Hand sanitisers in public won't wipe out the flu but they might reduce its spread
This year's flu season is off to an early start, with 144,000 confirmed cases so far in 2019. That's more than twice as many confirmed cases of the flu than for all of 2018 (58,000), and almost as many as the 2017 horror flu season (251,000).
Influenza spreads via droplets from coughing and sneezing, which is why it's a good idea to catch your cough. But coughing into your hand can leave flu virus on your hands, which is why we recommend coughing into your elbow or sleeve and washing your hands afterwards.
Along with getting vaccinated and staying home if you're sick, washing your hands is the best defence against getting the flu.
If the government can make this easier by providing hand sanitisers in public places, it may be worth the investment. It won't solve our flu problem but it might be an important tool in the toolbox of measures to reduce its spread.
What does the research say?
The scientific literature on hand sanitisers isn't so clear-cut.
A 2019 study in university colleges showed the use of hand hygiene and face masks didn't protect against flu any better than mask use alone. But unlike some other countries, Australia doesn't have a strong habit of mask use when people are unwell, so this may not be very helpful to us.
A 2014 study in New Zealand schools showed that providing sanitiser didn't reduce the rate of absenteeism from school either.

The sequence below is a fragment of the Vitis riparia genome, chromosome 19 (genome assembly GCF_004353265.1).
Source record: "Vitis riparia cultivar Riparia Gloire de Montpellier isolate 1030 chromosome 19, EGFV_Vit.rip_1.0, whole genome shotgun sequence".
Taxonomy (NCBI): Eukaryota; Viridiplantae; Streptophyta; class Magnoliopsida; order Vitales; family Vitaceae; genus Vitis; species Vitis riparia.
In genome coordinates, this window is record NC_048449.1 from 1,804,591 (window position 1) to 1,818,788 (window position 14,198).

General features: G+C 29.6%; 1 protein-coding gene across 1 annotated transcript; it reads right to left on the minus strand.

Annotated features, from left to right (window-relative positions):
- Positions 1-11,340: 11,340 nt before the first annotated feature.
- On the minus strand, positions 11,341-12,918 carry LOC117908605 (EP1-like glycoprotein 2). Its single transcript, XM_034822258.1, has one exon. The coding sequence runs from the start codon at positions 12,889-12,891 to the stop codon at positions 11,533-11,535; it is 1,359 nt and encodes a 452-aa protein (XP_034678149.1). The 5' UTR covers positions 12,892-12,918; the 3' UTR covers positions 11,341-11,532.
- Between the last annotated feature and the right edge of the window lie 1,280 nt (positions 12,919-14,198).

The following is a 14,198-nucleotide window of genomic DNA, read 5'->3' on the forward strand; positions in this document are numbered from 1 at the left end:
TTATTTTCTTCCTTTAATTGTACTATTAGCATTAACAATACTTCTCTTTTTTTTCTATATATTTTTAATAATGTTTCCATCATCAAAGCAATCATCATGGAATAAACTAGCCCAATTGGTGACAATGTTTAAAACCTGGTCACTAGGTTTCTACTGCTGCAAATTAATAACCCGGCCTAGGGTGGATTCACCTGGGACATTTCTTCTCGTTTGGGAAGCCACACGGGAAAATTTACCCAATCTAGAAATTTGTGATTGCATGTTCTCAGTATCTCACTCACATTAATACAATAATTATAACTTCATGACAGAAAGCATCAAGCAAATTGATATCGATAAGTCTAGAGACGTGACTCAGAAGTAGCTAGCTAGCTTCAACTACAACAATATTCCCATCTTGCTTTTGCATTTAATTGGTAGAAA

While these studies make it sound like hand sanitiser is not very effective, that's not the end of the story.
Other studies show a positive effect—a 16% reduction in respiratory illness in one and a 21% reduction in another. For some infections, the evidence is even stronger—for example, gastroenteritis, most of which is also viral.
However, few of these studies showing the benefits of hand sanitisers were done during a large disease outbreak, which means the potential benefit may be even greater.
Not all influenza-like illness is caused by the flu—it can be other viruses as well, so the estimates are a bit rubbery at best. Hand sanitiser trials which look at influenza-like illness or respiratory infections generally are more likely to show benefits than those that just look for influenza—meaning good hand hygiene prevents other infections as well.
Lessons from hospitals
Although preventing infection in hospitals is not the same as doing it in the community, there are two important lessons from hospital infection control.
First, in hospital hand-hygiene programs, hand sanitiser is more effective than soap-and-water hand-washing, provided your hands aren't visibly dirty.
This is partly because of the rapid effect of the alcohol, but mostly because it's much quicker and therefore more likely that staff will use it.
The second important point from hand hygiene and other areas of hospital infection control is that introducing a "bundle" of strategies usually reduces healthcare-associated infection rates—even when the individual parts of these bundles don't show benefits alone.
This could be because the individual effect sizes are too small, or that change in practice highlights a "safety culture."
Sanitisers can be one of many strategies
Installing hand rub in public areas won't solve this year's flu outbreak by itself. But it can be part of a bundle of strategies—as long as the dispensers are kept topped up.
And it's certainly a safe intervention—despite some desperate hysteria about the safety of hand gels, or the risk of people drinking them, there is little evidence this actually occurs in reality.
Hand sanitiser is also likely to be easier to implement than fixing the much larger social problem of Australians going to work when they're sick. This may be because of inadequate sick leave, concerns about "letting the team down," or other logistical problems such as child-care.
Remember to stay home if you're unwell, and always to cough into your sleeve. And don't forget to clean your hands—even if the government doesn't end up making it easier for you.